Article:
Slow Food Launches School Clubs in Tanzania

08 Feb 2016 | English

Slow Food Lishe Convivium, based in the Arusha region, will present the Slow Food School Clubs on Saturday, February 13, 2016 at Faraja Vocational Training Center (Arusha, Tanzania). Ten schools are taking part in the event, together with local government leaders, representatives of Slow Food gardens in Tanzania and community members. The Italian Ambassador, Luigi Scotto, and Dr. Fabio Gigantino, Desk Officer of the Italian Development Cooperation Agency in Tanzania, will also be present. There will be a series of exhibitions and speeches in the morning, including the symbolic launch of the initiative with the planting of a Moringa tree. Participants will then prepare a community lunch, open to everyone.

Slow Food School Clubs are spontaneously formed groups of young students who gather together to run Slow Food demonstration gardens in their schools and, more importantly, to discuss and debate different topics concerning food and food production (such as sustainable agriculture, family farming, traditional food and biodiversity). The main objective of the School Clubs’ initiative is to increase students’ knowledge about where food comes from, growing and harvesting fresh produce in an environmentally friendly way, and how food, culture and community are all connected. To this end, Slow Food School Clubs organize activities like cooking classes and study trips to share their experiences with club members from other schools. They also try to support traditional local cuisine and promote the Slow Food philosophy through songs, drama and poems.

The role of young people is fundamental in the development of the Slow Food network in Africa, hence the creation of these clubs in school gardens. Edie Mukiibi, Vice President of Slow Food International and representative for Africa in the Slow Food Executive Committee, says: “Today’s youth are the world’s future leaders, farmers, consumers and entrepreneurs, and youth involvement in agriculture has been an increasing concern all over the world. We cannot discuss the future of agriculture and food security without involving young people.”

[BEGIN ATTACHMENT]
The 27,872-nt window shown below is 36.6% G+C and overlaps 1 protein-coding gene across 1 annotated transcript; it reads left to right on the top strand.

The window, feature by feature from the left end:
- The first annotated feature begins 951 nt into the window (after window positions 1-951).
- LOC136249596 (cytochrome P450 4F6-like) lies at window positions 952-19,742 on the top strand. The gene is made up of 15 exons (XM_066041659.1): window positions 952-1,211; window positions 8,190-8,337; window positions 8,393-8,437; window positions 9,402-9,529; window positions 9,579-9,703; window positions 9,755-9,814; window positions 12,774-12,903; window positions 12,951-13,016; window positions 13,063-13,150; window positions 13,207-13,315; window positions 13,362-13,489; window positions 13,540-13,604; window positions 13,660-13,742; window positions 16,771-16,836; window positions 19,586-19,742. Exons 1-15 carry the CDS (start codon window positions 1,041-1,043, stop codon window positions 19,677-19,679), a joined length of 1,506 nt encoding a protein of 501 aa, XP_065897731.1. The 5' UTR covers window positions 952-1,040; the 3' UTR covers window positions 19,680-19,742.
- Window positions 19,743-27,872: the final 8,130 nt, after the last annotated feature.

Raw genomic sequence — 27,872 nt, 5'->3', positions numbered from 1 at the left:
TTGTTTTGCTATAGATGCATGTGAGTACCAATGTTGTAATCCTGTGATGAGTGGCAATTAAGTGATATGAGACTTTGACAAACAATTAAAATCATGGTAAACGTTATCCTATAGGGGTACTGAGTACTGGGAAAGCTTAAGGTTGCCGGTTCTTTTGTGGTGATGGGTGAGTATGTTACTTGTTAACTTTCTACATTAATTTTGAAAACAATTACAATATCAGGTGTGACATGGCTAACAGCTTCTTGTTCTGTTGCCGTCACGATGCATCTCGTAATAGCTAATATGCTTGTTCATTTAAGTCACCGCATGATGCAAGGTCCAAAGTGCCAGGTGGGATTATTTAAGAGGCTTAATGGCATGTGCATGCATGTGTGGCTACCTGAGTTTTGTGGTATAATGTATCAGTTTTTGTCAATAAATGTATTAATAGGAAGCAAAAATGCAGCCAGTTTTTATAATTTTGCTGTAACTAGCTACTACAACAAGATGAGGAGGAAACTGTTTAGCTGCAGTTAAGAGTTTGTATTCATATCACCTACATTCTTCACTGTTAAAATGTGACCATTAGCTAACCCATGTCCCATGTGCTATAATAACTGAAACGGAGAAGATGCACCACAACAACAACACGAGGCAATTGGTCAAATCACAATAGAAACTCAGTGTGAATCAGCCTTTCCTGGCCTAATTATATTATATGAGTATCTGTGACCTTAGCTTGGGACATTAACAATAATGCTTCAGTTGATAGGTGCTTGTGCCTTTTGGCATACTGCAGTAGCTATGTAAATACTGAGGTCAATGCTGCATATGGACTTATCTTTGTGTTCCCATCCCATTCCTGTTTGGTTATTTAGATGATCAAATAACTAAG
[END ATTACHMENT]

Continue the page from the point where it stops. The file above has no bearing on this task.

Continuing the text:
Slow Food has been active in Tanzania since 2004. Activities in the country are carried out by seven local groups in the following regions: Morogoro, Mara, Arusha, Dar es Salaam, Dodoma and Njombe. Tanzania has been involved in the 10,000 Gardens in Africa project since 2010, and by the end of 2015, 77 Slow Food gardens had been set up: 36 school gardens, 27 community gardens, eight family gardens and six demonstration gardens.

To find out more about the 10,000 Gardens in Africa project: http://www.fondazioneslowfood.com/en/what-we-do/10-000-gardens-in-africa/

For further information, please contact:

Slow Food International Press Office, Paola Nano, +39 329 8321285, [email protected]

Slow Food Lishe Convivium and Slow Food 10,000 gardens project, Helen Tibandebage Nguya, [email protected]

Slow Food involves over a million of people dedicated to and passionate about good, clean and fair food. This includes chefs, youth, activists, farmers, fishers, experts and academics in over 160 countries; a network of around 100,000 Slow Food members linked to 1,500 local chapters worldwide (known as convivia), contributing through their membership fee, as well as the events and campaigns they organize; and over 2,500 Terra Madre food communities who practice small-scale and sustainable production of quality food around the world.

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